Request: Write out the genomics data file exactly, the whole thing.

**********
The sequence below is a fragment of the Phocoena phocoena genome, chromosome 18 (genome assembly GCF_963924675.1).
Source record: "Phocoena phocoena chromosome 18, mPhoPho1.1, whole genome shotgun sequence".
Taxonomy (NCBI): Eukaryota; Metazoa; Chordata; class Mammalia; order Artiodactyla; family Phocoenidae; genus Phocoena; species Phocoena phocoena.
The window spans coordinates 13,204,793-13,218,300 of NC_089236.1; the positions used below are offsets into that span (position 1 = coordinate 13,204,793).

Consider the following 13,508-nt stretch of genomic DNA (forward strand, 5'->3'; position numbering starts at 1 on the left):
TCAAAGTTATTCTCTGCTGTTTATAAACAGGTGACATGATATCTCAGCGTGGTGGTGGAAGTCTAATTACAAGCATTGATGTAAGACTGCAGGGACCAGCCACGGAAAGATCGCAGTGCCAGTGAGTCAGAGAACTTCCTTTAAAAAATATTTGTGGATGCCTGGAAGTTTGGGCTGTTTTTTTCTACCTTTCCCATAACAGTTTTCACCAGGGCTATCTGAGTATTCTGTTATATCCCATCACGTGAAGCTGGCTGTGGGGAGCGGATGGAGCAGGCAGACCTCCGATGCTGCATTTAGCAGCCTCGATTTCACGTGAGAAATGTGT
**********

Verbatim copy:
The sequence below is a fragment of the Phocoena phocoena genome, chromosome 18 (genome assembly GCF_963924675.1).
Source record: "Phocoena phocoena chromosome 18, mPhoPho1.1, whole genome shotgun sequence".
Taxonomy (NCBI): Eukaryota; Metazoa; Chordata; class Mammalia; order Artiodactyla; family Phocoenidae; genus Phocoena; species Phocoena phocoena.
The window spans coordinates 13,204,793-13,218,300 of NC_089236.1; the positions used below are offsets into that span (position 1 = coordinate 13,204,793).

Consider the following 13,508-nt stretch of genomic DNA (forward strand, 5'->3'; position numbering starts at 1 on the left):
TCAAAGTTATTCTCTGCTGTTTATAAACAGGTGACATGATATCTCAGCGTGGTGGTGGAAGTCTAATTACAAGCATTGATGTAAGACTGCAGGGACCAGCCACGGAAAGATCGCAGTGCCAGTGAGTCAGAGAACTTCCTTTAAAAAATATTTGTGGATGCCTGGAAGTTTGGGCTGTTTTTTTCTACCTTTCCCATAACAGTTTTCACCAGGGCTATCTGAGTATTCTGTTATATCCCATCACGTGAAGCTGGCTGTGGGGAGCGGATGGAGCAGGCAGACCTCCGATGCTGCATTTAGCAGCCTCGATTTCACGTGAGAAATGTGT